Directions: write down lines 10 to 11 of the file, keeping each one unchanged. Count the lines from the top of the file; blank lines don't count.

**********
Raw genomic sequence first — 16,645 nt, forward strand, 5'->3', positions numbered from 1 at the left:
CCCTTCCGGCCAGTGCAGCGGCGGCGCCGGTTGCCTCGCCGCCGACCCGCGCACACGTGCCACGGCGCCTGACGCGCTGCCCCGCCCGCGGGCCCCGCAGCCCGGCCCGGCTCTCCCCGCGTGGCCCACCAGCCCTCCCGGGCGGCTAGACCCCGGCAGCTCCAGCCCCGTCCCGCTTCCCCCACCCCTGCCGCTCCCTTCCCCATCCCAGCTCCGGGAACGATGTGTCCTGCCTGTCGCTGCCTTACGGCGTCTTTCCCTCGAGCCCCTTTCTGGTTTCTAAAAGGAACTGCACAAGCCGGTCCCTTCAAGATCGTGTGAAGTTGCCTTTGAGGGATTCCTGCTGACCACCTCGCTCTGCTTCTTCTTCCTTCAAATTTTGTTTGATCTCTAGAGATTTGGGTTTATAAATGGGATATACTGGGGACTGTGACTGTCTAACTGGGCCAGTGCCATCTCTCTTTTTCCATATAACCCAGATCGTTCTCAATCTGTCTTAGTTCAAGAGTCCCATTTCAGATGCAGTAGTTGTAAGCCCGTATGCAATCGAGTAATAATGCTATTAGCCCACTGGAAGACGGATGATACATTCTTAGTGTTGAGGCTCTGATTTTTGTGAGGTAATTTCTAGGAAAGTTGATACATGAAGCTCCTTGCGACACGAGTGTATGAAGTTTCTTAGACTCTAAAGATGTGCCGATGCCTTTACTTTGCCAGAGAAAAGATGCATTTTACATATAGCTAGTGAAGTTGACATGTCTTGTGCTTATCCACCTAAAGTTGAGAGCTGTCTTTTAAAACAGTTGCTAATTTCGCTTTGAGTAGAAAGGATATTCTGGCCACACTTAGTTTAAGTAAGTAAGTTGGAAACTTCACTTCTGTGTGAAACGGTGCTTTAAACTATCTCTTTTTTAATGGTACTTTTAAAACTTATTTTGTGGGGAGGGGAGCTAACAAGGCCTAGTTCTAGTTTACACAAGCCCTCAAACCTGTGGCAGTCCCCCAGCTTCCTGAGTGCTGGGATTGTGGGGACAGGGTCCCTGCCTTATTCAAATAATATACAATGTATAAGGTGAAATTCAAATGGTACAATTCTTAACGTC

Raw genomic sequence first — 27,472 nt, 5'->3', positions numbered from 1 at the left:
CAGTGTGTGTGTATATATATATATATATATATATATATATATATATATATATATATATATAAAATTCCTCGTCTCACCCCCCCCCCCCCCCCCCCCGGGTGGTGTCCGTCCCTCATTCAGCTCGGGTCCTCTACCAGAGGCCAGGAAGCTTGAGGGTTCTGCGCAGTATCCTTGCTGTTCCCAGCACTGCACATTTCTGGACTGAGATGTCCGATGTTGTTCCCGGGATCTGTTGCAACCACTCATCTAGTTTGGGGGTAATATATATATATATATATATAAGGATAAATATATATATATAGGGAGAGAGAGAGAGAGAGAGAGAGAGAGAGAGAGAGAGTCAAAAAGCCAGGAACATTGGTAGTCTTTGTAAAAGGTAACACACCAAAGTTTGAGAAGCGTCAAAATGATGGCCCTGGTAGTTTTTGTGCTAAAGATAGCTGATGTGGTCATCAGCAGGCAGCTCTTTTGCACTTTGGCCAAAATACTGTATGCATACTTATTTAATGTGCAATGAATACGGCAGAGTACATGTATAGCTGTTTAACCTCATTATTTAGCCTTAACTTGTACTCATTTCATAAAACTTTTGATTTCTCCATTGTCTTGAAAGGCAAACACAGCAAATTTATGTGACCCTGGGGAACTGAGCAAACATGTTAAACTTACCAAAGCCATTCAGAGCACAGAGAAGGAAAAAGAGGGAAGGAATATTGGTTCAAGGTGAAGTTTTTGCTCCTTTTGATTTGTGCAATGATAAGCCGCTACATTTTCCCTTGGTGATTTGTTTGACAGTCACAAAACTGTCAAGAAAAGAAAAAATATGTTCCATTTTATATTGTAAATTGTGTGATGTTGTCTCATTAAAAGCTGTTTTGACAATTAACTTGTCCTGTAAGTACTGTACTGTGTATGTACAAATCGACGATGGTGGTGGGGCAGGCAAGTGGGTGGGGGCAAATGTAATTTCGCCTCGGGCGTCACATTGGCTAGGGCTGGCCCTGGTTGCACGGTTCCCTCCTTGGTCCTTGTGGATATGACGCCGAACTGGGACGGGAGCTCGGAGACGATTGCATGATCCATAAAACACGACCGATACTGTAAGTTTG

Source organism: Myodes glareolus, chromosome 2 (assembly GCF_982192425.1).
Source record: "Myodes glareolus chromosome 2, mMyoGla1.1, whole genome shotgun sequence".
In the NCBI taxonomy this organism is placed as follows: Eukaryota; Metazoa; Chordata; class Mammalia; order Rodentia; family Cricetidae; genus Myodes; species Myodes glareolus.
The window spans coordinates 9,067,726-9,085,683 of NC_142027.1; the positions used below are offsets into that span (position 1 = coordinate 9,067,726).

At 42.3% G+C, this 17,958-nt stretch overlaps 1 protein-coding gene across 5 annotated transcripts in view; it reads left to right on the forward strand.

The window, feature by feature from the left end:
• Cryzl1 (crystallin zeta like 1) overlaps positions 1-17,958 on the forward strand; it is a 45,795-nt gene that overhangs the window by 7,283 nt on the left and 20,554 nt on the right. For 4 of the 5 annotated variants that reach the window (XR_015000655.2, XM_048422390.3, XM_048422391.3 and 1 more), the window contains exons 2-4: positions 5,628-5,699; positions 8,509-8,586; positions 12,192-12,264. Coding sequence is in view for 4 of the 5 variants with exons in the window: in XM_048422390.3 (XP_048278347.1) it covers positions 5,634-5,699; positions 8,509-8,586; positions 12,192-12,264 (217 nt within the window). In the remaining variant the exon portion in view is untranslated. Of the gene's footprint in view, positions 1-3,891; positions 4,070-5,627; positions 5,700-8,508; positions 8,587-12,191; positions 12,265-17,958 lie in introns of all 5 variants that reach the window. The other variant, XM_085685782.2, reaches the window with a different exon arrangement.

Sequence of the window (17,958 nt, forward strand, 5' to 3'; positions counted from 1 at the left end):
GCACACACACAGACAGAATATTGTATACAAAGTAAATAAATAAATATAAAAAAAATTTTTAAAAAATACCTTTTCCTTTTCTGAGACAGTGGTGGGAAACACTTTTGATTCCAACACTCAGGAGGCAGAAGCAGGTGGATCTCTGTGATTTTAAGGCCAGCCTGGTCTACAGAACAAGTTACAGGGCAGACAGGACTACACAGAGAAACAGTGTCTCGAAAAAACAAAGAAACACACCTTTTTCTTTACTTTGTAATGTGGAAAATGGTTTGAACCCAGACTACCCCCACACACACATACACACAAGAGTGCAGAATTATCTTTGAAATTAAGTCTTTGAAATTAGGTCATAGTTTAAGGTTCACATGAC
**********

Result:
The window, feature by feature from the left end:
• Cryzl1 (crystallin zeta like 1) overlaps positions 1-17,958 on the forward strand; it is a 45,795-nt gene that overhangs the window by 7,283 nt on the left and 20,554 nt on the right. For 4 of the 5 annotated variants that reach the window (XR_015000655.2, XM_048422390.3, XM_048422391.3 and 1 more), the window contains exons 2-4: positions 5,628-5,699; positions 8,509-8,586; positions 12,192-12,264. Coding sequence is in view for 4 of the 5 variants with exons in the window: in XM_048422390.3 (XP_048278347.1) it covers positions 5,634-5,699; positions 8,509-8,586; positions 12,192-12,264 (217 nt within the window). In the remaining variant the exon portion in view is untranslated. Of the gene's footprint in view, positions 1-3,891; positions 4,070-5,627; positions 5,700-8,508; positions 8,587-12,191; positions 12,265-17,958 lie in introns of all 5 variants that reach the window. The other variant, XM_085685782.2, reaches the window with a different exon arrangement.